Working our way toward Broad Cove, there's no mistaking what this harbor is about (other than transporting flat-landers to their summer places on the island).. And for those of you flat-landery, touristy folks who don't know what this is..
Here are a couple of clues...
and this..
We were soon back into Belfast for some observations of the busy goings on in our now bustling inner harbor.
I wonder if this is where the above is heading (the lobster not the lobsterman) for its  date with the cooker?
The inner harbor is packed with mostly pleasure craft of all sizes, types and shapes..
But fortunately Belfast still retains a portion of it's old, working harbor nature..we haven't given up the ghost totally to the Thurston Howell III types..yet..
And that's it..
Back to the ramp and quickly loading the boat back onto the trailer..
a great cruise was had by all... small boating at it's finest..

Monday, July 28, 2014

Roach River at Kokadjo.."Pop. Not Many"

Earlier this month and on the way to Spencer Pond, for a few days off the grid , we found ourselves in the "village" of Kokadjo.
Lying east of Moosehead Lake  and 18 miles north of Greenville, this tiny outpost's claim to fame is The Roach River. And along with Grand Lake Stream, the East Outlet, the West Branch, the Upper Dam pool and a few others, The Roach is one of Maine's premier fly fishing waters.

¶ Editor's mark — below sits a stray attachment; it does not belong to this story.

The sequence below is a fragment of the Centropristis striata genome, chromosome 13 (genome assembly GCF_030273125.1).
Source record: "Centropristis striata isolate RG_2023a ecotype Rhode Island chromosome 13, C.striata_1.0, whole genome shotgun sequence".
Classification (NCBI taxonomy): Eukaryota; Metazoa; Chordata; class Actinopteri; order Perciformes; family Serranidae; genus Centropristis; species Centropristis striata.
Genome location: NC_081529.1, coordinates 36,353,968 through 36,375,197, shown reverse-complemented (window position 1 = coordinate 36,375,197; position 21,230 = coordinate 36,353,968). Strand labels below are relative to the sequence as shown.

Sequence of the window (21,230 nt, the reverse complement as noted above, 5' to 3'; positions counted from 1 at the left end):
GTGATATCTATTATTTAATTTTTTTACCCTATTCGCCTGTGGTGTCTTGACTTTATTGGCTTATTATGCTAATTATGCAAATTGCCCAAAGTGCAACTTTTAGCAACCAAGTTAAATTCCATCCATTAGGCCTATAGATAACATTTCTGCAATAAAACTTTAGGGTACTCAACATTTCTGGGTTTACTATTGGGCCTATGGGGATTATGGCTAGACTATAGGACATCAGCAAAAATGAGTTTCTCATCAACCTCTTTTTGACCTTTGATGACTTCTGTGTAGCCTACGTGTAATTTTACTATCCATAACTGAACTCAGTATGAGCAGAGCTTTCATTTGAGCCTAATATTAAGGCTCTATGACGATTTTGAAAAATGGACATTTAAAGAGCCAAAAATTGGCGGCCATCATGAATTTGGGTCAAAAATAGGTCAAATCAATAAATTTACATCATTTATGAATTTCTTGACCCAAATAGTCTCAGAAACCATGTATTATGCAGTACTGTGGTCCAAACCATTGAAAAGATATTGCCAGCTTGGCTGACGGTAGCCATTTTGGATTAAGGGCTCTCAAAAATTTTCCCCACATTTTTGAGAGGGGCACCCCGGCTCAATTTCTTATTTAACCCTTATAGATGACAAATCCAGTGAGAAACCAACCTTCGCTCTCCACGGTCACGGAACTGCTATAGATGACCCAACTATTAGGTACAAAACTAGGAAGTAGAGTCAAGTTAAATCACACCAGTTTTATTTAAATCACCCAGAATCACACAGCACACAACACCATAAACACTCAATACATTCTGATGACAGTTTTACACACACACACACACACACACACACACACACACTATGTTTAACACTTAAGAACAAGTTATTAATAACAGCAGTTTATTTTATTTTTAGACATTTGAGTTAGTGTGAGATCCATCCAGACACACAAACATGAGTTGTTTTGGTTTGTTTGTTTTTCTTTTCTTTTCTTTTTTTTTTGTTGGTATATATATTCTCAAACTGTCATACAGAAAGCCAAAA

It begins at the outlet dam
at First Roach Pond
 which I hear is in itself a great spot to drag a Grey Ghost right after ice out. Check out the trophy fish hanging on the wall of The Kokadjo Trading Post, if you have doubts.
The  nearly 7 mile long river makes it way thru the Maine woods
eventually dumping into Moosehead Lake. (Another great story about fantastic Maine fishing spots..)
The Roach is fly fishing and catch and release only with a convenient starting point being the Dam and Dump Pools..
We found just two fly fishermen only at these popular spots testifying that the fishing pressure during the first week of July is a tad different than May or September.
Much of the fishing can be done by wading, accessing the different pools via bushwhacked trails along it's length. And while you're there,  be on the lookout for one of Maine's most sought after attractions..moose.
But be careful when driving as this sign warns..
This was a short 2 day family outing to the wilds of Maine. And on top of that we spent one of those days  hunkering down during  tropical storm Arthur's visit.  Consequently there was very little fishing done but that will change come September, on my next visit to Kokajdo.
.....population not many.